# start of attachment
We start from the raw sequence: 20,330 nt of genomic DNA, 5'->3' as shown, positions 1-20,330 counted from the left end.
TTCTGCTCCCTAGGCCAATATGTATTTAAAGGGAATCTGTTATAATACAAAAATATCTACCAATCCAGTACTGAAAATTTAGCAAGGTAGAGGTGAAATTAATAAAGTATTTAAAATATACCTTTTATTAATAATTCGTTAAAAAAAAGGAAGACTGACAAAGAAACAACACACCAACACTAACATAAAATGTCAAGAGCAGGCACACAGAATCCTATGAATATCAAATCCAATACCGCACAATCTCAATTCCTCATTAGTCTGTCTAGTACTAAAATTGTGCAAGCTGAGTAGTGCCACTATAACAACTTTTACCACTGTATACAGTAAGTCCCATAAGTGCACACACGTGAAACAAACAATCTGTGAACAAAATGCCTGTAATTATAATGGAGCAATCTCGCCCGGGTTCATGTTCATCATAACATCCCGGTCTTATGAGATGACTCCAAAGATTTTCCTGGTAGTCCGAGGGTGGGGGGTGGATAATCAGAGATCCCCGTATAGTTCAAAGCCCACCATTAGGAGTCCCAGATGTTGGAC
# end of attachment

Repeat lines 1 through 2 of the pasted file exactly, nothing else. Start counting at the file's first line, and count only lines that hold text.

We start from the raw sequence: 20,330 nt of genomic DNA, 5'->3' as shown, positions 1-20,330 counted from the left end.
TTCTGCTCCCTAGGCCAATATGTATTTAAAGGGAATCTGTTATAATACAAAAATATCTACCAATCCAGTACTGAAAATTTAGCAAGGTAGAGGTGAAATTAATAAAGTATTTAAAATATACCTTTTATTAATAATTCGTTAAAAAAAAGGAAGACTGACAAAGAAACAACACACCAACACTAACATAAAATGTCAAGAGCAGGCACACAGAATCCTATGAATATCAAATCCAATACCGCACAATCTCAATTCCTCATTAGTCTGTCTAGTACTAAAATTGTGCAAGCTGAGTAGTGCCACTATAACAACTTTTACCACTGTATACAGTAAGTCCCATAAGTGCACACACGTGAAACAAACAATCTGTGAACAAAATGCCTGTAATTATAATGGAGCAATCTCGCCCGGGTTCATGTTCATCATAACATCCCGGTCTTATGAGATGACTCCAAAGATTTTCCTGGTAGTCCGAGGGTGGGGGGTGGATAATCAGAGATCCCCGTATAGTTCAAAGCCCACCATTAGGAGTCCCAGATGTTGGAC